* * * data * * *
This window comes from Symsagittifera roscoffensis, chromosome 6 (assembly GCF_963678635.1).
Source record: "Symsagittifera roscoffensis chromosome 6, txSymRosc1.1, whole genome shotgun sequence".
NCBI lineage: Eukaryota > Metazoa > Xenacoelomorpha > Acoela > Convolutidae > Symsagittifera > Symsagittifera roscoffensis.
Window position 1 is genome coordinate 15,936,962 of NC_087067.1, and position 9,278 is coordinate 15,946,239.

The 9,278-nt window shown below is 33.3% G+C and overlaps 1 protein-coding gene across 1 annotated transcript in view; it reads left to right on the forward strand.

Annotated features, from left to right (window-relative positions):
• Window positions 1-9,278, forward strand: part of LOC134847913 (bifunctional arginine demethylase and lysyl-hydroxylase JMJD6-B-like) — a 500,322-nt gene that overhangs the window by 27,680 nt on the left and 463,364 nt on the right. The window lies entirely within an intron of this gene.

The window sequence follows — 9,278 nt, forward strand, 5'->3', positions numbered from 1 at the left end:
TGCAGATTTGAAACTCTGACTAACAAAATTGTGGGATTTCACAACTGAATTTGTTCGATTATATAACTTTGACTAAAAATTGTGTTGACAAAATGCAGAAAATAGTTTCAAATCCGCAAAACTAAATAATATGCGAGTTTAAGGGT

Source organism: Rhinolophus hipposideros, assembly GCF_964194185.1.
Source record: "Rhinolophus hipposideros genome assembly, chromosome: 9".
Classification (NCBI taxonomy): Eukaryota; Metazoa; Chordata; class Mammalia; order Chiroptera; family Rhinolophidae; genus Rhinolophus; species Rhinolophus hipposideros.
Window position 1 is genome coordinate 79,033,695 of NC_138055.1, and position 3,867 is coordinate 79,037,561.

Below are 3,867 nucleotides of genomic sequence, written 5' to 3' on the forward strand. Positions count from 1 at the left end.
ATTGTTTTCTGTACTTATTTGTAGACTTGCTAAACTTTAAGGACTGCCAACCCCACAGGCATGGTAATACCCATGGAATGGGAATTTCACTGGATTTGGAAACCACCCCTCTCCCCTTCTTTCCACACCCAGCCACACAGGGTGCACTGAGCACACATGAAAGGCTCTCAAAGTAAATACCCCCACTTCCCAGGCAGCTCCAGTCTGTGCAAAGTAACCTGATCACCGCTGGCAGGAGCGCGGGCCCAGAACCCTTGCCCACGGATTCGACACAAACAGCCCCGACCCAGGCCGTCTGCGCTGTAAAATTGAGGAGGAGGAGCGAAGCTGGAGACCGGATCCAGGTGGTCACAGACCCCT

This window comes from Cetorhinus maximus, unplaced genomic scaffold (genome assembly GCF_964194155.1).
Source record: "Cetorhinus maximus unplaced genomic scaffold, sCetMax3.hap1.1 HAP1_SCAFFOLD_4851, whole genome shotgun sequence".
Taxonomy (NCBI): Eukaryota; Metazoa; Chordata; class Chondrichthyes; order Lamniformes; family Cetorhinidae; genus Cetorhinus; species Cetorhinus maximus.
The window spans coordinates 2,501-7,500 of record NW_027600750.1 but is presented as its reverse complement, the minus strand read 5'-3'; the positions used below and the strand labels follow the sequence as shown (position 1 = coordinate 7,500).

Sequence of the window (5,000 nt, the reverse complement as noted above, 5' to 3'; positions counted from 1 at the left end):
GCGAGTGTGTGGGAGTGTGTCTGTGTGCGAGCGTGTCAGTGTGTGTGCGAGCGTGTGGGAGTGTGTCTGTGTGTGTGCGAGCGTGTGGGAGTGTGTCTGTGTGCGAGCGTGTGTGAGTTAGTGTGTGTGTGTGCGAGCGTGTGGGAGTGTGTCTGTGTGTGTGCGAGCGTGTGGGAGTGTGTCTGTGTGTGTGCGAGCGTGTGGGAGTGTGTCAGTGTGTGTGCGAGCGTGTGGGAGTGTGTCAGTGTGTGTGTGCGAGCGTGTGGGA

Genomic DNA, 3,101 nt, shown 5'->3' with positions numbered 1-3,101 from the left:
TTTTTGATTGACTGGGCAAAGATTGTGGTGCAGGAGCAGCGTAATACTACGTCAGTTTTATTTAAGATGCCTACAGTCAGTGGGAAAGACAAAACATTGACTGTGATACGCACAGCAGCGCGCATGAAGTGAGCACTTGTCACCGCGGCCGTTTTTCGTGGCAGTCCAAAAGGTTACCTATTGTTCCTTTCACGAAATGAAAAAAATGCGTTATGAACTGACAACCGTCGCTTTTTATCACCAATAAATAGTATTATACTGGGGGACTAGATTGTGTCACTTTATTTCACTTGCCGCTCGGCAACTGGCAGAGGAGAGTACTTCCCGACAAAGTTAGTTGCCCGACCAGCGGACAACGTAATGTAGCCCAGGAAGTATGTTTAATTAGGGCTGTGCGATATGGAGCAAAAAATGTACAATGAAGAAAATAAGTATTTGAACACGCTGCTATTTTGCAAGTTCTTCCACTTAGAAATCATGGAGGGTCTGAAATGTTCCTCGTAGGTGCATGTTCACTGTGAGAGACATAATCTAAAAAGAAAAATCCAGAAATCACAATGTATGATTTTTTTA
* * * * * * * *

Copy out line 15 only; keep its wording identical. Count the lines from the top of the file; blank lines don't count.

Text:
ATTGTTTTCTGTACTTATTTGTAGACTTGCTAAACTTTAAGGACTGCCAACCCCACAGGCATGGTAATACCCATGGAATGGGAATTTCACTGGATTTGGAAACCACCCCTCTCCCCTTCTTTCCACACCCAGCCACACAGGGTGCACTGAGCACACATGAAAGGCTCTCAAAGTAAATACCCCCACTTCCCAGGCAGCTCCAGTCTGTGCAAAGTAACCTGATCACCGCTGGCAGGAGCGCGGGCCCAGAACCCTTGCCCACGGATTCGACACAAACAGCCCCGACCCAGGCCGTCTGCGCTGTAAAATTGAGGAGGAGGAGCGAAGCTGGAGACCGGATCCAGGTGGTCACAGACCCCT